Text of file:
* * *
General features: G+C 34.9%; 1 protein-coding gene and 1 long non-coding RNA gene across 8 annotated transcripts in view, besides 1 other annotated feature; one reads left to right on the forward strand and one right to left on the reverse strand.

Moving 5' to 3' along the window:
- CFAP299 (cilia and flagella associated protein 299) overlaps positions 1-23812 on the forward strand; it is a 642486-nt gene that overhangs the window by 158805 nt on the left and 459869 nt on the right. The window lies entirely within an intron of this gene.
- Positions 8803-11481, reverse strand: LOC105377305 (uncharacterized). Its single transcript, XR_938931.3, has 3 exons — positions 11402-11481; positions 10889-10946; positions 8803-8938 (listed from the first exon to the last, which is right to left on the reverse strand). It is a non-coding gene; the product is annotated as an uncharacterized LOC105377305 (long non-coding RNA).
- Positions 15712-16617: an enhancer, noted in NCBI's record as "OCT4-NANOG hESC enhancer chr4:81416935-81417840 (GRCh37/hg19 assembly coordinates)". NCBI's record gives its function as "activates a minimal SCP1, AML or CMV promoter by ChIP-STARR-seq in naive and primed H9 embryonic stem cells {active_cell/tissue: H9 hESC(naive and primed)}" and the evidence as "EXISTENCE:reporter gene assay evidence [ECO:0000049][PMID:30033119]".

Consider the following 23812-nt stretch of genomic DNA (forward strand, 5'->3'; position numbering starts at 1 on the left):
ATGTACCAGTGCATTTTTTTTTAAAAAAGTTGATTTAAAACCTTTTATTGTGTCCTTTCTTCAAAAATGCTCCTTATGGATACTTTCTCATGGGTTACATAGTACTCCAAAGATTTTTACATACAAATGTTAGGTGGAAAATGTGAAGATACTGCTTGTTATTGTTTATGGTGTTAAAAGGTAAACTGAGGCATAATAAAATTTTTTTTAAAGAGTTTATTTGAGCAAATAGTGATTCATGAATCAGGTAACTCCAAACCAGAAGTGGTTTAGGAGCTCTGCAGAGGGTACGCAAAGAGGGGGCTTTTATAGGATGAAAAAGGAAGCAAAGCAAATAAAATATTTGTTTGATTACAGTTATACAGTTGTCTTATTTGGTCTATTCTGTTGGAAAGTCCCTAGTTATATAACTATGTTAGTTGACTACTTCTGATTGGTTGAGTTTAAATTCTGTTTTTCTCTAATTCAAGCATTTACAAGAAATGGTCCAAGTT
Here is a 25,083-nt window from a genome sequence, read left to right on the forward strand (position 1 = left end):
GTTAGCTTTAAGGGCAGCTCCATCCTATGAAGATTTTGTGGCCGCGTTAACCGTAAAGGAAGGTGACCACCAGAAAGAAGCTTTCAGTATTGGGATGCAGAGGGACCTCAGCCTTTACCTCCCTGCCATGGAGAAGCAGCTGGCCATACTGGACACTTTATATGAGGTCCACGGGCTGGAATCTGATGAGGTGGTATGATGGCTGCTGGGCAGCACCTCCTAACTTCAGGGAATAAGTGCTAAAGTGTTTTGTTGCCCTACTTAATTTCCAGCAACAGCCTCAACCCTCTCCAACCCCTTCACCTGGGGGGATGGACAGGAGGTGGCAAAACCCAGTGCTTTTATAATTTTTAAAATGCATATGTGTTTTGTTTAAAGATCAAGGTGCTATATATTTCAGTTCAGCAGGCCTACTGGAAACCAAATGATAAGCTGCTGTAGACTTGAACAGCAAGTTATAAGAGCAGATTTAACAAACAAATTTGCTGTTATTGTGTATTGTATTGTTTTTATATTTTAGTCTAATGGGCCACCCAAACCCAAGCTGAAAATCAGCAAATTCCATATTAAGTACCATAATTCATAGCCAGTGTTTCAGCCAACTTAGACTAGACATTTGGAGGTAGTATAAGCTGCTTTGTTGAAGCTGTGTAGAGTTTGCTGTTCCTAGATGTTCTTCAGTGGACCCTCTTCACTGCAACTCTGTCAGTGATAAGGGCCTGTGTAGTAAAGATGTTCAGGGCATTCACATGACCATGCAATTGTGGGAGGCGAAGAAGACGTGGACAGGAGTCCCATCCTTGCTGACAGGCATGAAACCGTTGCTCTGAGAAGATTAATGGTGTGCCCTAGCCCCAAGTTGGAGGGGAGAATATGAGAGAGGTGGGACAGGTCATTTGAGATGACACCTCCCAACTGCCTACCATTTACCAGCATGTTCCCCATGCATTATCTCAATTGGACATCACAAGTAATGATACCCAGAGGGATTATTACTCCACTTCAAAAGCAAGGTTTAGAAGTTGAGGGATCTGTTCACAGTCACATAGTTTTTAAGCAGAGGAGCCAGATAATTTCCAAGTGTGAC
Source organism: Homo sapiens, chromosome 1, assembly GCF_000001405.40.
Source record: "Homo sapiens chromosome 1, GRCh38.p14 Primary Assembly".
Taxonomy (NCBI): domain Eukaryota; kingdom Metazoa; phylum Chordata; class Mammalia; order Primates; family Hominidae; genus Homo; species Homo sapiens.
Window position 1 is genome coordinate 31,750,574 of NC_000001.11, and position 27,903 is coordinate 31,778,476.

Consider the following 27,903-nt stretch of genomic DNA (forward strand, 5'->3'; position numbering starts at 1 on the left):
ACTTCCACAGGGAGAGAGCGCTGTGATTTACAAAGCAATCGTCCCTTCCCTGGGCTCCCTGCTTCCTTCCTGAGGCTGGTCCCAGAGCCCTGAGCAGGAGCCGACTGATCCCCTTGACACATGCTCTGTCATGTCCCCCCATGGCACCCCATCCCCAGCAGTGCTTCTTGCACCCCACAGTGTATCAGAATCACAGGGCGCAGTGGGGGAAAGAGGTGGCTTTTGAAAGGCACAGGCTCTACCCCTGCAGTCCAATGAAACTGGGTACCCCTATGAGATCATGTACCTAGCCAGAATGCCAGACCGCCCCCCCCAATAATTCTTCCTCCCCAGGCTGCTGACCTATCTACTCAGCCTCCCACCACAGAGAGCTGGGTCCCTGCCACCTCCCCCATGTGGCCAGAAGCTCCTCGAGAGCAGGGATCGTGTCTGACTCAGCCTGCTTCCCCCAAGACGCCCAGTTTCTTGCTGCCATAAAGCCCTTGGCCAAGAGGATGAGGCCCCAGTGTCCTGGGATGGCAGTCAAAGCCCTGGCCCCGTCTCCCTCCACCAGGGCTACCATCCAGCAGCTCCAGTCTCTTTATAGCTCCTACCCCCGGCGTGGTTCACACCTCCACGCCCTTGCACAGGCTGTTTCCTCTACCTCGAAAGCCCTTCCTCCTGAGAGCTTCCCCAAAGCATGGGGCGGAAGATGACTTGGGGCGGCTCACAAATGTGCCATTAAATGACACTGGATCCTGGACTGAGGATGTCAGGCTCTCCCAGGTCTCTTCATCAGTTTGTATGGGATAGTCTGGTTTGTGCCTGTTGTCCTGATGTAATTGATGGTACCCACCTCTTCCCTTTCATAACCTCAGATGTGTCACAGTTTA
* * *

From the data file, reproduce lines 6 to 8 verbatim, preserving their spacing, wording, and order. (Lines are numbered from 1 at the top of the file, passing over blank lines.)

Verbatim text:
Consider the following 23812-nt stretch of genomic DNA (forward strand, 5'->3'; position numbering starts at 1 on the left):
ATGTACCAGTGCATTTTTTTTTAAAAAAGTTGATTTAAAACCTTTTATTGTGTCCTTTCTTCAAAAATGCTCCTTATGGATACTTTCTCATGGGTTACATAGTACTCCAAAGATTTTTACATACAAATGTTAGGTGGAAAATGTGAAGATACTGCTTGTTATTGTTTATGGTGTTAAAAGGTAAACTGAGGCATAATAAAATTTTTTTTAAAGAGTTTATTTGAGCAAATAGTGATTCATGAATCAGGTAACTCCAAACCAGAAGTGGTTTAGGAGCTCTGCAGAGGGTACGCAAAGAGGGGGCTTTTATAGGATGAAAAAGGAAGCAAAGCAAATAAAATATTTGTTTGATTACAGTTATACAGTTGTCTTATTTGGTCTATTCTGTTGGAAAGTCCCTAGTTATATAACTATGTTAGTTGACTACTTCTGATTGGTTGAGTTTAAATTCTGTTTTTCTCTAATTCAAGCATTTACAAGAAATGGTCCAAGTT
Here is a 25,083-nt window from a genome sequence, read left to right on the forward strand (position 1 = left end):